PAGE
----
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Are We Prepared?

If a disaster were to happen, the only capability we have as students is to be prepared for the worst. Disasters cannot be foreseen and cannot be prevented. As a large establishment, it is necessary for a fool-proof and efficient plan to be in place in the event of a school shooting or natural disaster. In our own school, we practice disaster drills once a month. Many teachers and students believe that in the event of a disaster or school shooting, Santa Barbara High School would be grossly underprepared. Many question the actual efficiency, preparedness, and enforcement of these drills. 

To address these issues, an informational meeting was conducted with our schools Assistant Principal, Mr. Razo. Mr. Razo proudly spoke of the school shooting preparedness video that was meant to be played in every seminar classroom last year. When he asked me if I saw it, and what I thought about it, I had to respond that I had not seen it. When I asked many of my classmates and peers if they had seen the video, they also said they did not. So what does this say about the actual influence that the administration has over the teachers and student body? The Santa Barbara Unified School District Administration expects that their mandate will be carried out, which implies that their job ends after their mandate. Evidently, this is not the case; the district is made up of a lot of faculty and students so there is bound to be human error. Who is to say that a teacher will take time out of their agenda and curriculum to have a full discussion and run though of disaster drills?  Considering the loads of curriculum to absorb, it is unlikely that a teacher or student will take the time out of their work to show a video in their class or do in-depth discussions of disaster preparedness with so little time to do it.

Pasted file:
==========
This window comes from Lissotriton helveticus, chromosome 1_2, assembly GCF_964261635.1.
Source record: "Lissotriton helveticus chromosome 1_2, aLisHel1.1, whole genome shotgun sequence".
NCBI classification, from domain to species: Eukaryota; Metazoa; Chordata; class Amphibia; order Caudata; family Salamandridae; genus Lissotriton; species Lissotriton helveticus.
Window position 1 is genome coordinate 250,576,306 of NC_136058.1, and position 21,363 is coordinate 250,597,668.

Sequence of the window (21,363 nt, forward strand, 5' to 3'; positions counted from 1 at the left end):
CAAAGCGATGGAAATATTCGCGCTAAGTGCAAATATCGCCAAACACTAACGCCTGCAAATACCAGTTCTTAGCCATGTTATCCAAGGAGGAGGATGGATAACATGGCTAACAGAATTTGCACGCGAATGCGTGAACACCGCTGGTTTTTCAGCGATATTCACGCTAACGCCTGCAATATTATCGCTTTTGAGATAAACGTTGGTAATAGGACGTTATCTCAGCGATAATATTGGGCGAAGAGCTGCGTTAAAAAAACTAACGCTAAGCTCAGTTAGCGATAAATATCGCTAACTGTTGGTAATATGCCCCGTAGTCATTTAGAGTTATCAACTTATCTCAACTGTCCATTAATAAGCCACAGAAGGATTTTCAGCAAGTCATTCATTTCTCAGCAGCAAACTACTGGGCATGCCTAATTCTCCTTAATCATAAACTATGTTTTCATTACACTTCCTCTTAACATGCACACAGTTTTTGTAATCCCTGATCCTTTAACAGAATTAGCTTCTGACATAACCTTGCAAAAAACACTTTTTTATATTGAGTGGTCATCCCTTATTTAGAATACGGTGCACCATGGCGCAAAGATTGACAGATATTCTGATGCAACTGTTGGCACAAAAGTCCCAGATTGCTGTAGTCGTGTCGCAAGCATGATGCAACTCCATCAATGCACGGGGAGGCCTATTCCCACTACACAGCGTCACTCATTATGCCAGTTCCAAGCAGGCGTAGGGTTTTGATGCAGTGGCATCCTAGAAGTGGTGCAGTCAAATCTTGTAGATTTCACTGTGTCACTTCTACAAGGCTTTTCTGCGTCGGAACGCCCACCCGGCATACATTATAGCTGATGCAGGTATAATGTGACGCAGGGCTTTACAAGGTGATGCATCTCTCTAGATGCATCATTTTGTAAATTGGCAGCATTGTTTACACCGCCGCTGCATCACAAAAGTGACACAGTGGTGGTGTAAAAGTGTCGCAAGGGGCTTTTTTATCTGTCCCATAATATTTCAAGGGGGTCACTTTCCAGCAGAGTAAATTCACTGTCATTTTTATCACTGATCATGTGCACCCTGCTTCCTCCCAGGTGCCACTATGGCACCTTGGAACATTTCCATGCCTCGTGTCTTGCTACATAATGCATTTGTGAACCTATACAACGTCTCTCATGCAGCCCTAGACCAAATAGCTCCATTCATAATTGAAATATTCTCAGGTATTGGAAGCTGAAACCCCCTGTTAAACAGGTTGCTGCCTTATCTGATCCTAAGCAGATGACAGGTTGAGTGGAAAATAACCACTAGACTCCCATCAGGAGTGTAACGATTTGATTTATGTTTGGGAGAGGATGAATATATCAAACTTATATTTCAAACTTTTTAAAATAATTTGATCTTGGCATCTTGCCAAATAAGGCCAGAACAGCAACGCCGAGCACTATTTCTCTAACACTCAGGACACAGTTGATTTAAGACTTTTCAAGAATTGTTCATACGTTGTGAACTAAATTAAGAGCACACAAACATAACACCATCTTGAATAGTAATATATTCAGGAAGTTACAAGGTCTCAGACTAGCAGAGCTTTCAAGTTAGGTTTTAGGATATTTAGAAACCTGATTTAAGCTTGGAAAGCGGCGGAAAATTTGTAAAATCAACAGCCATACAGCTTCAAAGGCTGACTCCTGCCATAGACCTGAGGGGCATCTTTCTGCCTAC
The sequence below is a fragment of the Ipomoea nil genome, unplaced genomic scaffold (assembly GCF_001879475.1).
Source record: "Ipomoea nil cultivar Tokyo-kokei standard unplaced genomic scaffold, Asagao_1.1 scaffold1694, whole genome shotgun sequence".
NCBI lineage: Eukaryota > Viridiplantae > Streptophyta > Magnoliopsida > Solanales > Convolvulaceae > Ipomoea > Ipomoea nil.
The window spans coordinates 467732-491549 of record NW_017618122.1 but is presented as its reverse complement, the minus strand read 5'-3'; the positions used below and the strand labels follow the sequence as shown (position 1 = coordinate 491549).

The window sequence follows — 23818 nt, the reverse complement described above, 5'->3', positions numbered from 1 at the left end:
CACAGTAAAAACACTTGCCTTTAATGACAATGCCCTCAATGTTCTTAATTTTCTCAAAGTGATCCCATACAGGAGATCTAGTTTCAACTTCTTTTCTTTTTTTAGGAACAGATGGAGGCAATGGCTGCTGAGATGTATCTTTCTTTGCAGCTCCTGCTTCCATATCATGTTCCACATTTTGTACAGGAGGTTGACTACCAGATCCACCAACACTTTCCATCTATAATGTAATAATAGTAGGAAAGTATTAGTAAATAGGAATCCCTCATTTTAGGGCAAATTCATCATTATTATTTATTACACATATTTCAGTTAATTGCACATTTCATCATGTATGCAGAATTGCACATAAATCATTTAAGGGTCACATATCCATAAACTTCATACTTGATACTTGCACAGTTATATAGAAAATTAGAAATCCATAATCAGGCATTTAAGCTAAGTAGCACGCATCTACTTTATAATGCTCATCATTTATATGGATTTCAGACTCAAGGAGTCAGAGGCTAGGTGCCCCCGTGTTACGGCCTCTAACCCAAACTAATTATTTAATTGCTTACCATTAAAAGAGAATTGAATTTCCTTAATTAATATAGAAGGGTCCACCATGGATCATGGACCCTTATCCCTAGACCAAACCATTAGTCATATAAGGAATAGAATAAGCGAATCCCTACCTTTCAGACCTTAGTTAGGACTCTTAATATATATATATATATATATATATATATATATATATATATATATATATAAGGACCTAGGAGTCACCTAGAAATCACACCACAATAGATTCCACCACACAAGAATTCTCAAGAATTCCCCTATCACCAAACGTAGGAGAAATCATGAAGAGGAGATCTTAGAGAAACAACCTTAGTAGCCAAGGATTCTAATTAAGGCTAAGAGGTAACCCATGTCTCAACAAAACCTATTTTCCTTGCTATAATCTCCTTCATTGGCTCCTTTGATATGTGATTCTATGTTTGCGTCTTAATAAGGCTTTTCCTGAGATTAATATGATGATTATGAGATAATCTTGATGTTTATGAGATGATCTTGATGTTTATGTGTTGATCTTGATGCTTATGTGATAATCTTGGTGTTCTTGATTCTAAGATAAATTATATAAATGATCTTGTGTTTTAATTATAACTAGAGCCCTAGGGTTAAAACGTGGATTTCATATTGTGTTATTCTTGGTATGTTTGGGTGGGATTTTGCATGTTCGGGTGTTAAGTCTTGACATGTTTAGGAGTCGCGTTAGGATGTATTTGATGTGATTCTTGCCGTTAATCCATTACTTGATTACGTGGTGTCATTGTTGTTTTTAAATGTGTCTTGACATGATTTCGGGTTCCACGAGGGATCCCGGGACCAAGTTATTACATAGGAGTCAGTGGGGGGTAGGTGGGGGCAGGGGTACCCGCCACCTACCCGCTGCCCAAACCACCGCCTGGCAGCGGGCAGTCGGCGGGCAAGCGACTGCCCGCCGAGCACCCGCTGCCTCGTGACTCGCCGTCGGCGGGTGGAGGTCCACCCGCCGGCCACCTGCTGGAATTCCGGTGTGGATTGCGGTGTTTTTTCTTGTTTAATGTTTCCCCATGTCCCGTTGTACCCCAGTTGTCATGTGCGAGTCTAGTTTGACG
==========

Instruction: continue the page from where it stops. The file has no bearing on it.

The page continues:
Yes, the high school does have plans on paper, but many schools around the country do not want to do something as simple as a lockdown drill, in fear that it could trigger a sense of panic among students and faculty. On top of this, there is little to no federal funding that provides money to schools for safety improvements. On a national scale, little is done to ensure safety in schools from both natural and human-made disasters. 

Additionally, the number of mass shootings in schools nationwide have spiked. Going to school is no longer a safe place. Parents send their kids to school fearing they will not come back. The likelihood of our school continuing to go unthreatened by a natural disaster or school shooter drops every single day. In the event of a school shooting, how prepared would we actually be? A plan on paper is not enough to keep us alive.  

Santa Barbara High School is also inadequate in its infrastructure. Logistically, the school is 40 acres and has many stairs and enclosed areas. The way the school is built would be a hindrance in the event of a disaster. Students and teachers have gained an adherent aversion to drills. They are no longer taken seriously, making it tough to gauge what really needs to be done and when. The ability for students and teachers to hear in the event of an actual emergency is also compromised. Regardless of these issues, teachers continue to praise technology as if it were a sufficient substitute for actual knowledge of where to go and what to do. Administrators speak highly of technology’s role in the efficiency of disaster preparedness. Santa Barbara High School is now using the CrisisGo app. Relying on technology is problematic, because in the evident technological difficulties, technology does not always work and becoming reliant on it would bring great calamity. 

When preparing for a disaster, the most important thing is finding the best way to help the most people. A written plan or an app is not enough. As a student body we need to take these monthly drills more seriously. These are done to help us. The administration needs to enforce responsibility and act more effectively. Saying is not doing.


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    Co-Editor in Chief 2020/2021! Senior - Grade 12 I've been involved in school journalism throughout middle school and high school. I plan to go to university for journalism and political science.

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